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Students consolidate what they have learned by articulating their current conceptual understanding and how they used it in practice.

When students actively engage in creating artefacts that demonstrate their understanding, they develop a range of skills that are part of the work-ready graduate profile. Students explore opportunities to model professional or vocational practices through digital tools. This allows them to replicate scholarly, professional or workplace practices based on authentic scenarios. These relevant learning experiences engage students with real-life issues that prepare them for lifelong learning and global citizenship.

The Graduate Profile 1 outlines capabilities that the University seeks to foster in all graduates, through the teaching and learning experiences of their programmes.

Critical thinking
Graduates are expected to be able to contest knowledge and practice, critically consider ideas, texts and research and think reflectively and reflexively.


Solution seeking
Graduates are expected to be able to apply theory, analysis, research and creative skills to solve problems and make reasoned decisions. They are expected to be able to consider historical, long-term and big picture perspectives, to systematically address complex problems and to be inventive in their solution seeking.


Communication and engagement
Graduates are expected to be able to receive and interpret information, express ideas and share knowledge with diverse audiences in a range of media and formats.

When students create learning artefacts, their process involves active and often social learning, which leads to student engagement with the learning process.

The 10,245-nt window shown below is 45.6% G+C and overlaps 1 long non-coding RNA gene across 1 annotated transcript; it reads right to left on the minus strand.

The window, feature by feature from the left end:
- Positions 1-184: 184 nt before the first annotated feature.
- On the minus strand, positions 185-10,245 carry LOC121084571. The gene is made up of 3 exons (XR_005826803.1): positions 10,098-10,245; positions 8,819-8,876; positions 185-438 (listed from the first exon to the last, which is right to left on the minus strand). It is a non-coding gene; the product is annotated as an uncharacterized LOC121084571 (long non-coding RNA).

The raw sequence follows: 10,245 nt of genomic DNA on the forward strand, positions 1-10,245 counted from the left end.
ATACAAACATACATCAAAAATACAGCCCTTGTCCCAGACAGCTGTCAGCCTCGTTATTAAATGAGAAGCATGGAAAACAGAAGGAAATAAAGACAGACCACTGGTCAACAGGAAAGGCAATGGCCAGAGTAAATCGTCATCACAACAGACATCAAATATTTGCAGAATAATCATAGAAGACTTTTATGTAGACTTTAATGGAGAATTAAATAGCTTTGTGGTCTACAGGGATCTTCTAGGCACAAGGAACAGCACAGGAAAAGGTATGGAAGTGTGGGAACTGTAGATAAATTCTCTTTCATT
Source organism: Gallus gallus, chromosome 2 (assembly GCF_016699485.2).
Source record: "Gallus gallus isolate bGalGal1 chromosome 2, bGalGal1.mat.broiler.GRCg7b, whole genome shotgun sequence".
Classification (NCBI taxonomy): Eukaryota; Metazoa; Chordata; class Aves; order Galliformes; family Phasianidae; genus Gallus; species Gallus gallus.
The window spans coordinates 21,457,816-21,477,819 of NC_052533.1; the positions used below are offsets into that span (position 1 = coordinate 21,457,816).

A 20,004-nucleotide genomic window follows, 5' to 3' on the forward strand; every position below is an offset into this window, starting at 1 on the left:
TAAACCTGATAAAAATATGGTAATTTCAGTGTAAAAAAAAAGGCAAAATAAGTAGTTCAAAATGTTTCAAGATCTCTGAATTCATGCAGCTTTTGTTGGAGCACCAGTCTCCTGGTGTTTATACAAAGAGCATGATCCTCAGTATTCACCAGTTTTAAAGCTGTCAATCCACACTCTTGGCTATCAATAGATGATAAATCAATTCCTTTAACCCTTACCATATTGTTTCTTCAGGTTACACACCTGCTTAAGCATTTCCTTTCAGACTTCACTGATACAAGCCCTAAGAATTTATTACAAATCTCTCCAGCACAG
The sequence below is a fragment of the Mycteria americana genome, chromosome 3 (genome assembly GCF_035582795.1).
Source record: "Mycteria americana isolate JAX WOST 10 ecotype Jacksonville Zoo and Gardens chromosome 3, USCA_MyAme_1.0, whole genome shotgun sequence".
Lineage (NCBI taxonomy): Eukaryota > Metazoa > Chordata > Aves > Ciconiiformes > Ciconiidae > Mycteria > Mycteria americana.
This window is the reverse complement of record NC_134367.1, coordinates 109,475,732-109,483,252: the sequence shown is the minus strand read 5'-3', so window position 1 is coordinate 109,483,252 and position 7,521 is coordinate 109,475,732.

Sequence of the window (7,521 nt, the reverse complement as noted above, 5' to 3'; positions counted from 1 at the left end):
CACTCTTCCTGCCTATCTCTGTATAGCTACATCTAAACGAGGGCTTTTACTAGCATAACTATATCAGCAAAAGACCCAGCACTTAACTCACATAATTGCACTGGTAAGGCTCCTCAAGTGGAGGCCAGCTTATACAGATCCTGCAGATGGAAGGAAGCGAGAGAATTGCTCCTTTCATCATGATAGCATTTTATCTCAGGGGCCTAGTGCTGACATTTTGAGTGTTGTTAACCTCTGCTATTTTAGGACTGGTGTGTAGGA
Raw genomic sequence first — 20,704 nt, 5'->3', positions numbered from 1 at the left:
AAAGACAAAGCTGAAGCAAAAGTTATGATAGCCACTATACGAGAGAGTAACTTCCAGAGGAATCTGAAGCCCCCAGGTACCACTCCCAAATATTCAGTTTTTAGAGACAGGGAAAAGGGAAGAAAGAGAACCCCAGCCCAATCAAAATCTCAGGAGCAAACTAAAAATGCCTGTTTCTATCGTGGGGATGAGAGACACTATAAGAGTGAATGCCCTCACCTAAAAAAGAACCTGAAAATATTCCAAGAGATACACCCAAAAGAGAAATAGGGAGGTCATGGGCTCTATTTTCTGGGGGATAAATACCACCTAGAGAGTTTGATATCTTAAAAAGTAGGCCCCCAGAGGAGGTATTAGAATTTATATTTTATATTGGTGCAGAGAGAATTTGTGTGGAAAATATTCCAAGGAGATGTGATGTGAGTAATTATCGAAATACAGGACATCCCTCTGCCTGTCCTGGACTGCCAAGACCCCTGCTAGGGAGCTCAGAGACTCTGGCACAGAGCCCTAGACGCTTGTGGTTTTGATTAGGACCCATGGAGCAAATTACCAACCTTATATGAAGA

TEL in practice – create

Small steps

Some steps that could enable students to make sense of a topic and make connections between the knowledge they’ve gained from teachers and peers could include:

  • Enable students to create questions (and answers) using authoring tools such as PeerWise.
  • Active learning through doing.
  • Authentic work-integrated learning.
  • Creating artefacts that effectively communicate ideas, information or concepts, e.g., infographics, mind maps, digital presentations or video.


Digital stories
Students (as individuals, pairs, or in groups) are provided with a scenario or case study which they must analyse. They prepare a 5-minute digital story that explains what the relevant issues are, including the stakeholders, the options, the impacts and consequences etc (as relevant to your discipline and context).

When students are learning about processes or procedures; dealing with statistics, numbers, and dates; learning about complex ideas with interactions on different levels; or something similar, you can ask students to produce an infographic to explain, describe, and visualise this information.


One-minute paper
A formative assessment strategy where students are asked to take one minute (or more) to answer two questions: what was the most important thing they learned in class today, and what remains unclear to them? The one-minute paper provides a level of input and control to the students, encouraging motivation and active engagement.2

Page updated 22/02/2023 (minor edit)

  1. The University of Auckland. “Graduate Profiles.” Updated July 5, 2020.
  2. Chizmar, John F., and Anthony L. Ostrosky. “The one-minute paper: Some empirical findings.” The Journal of Economic Education 29, no. 1 (1998): 3-10. DOI: 10.1080/00220489809596436.

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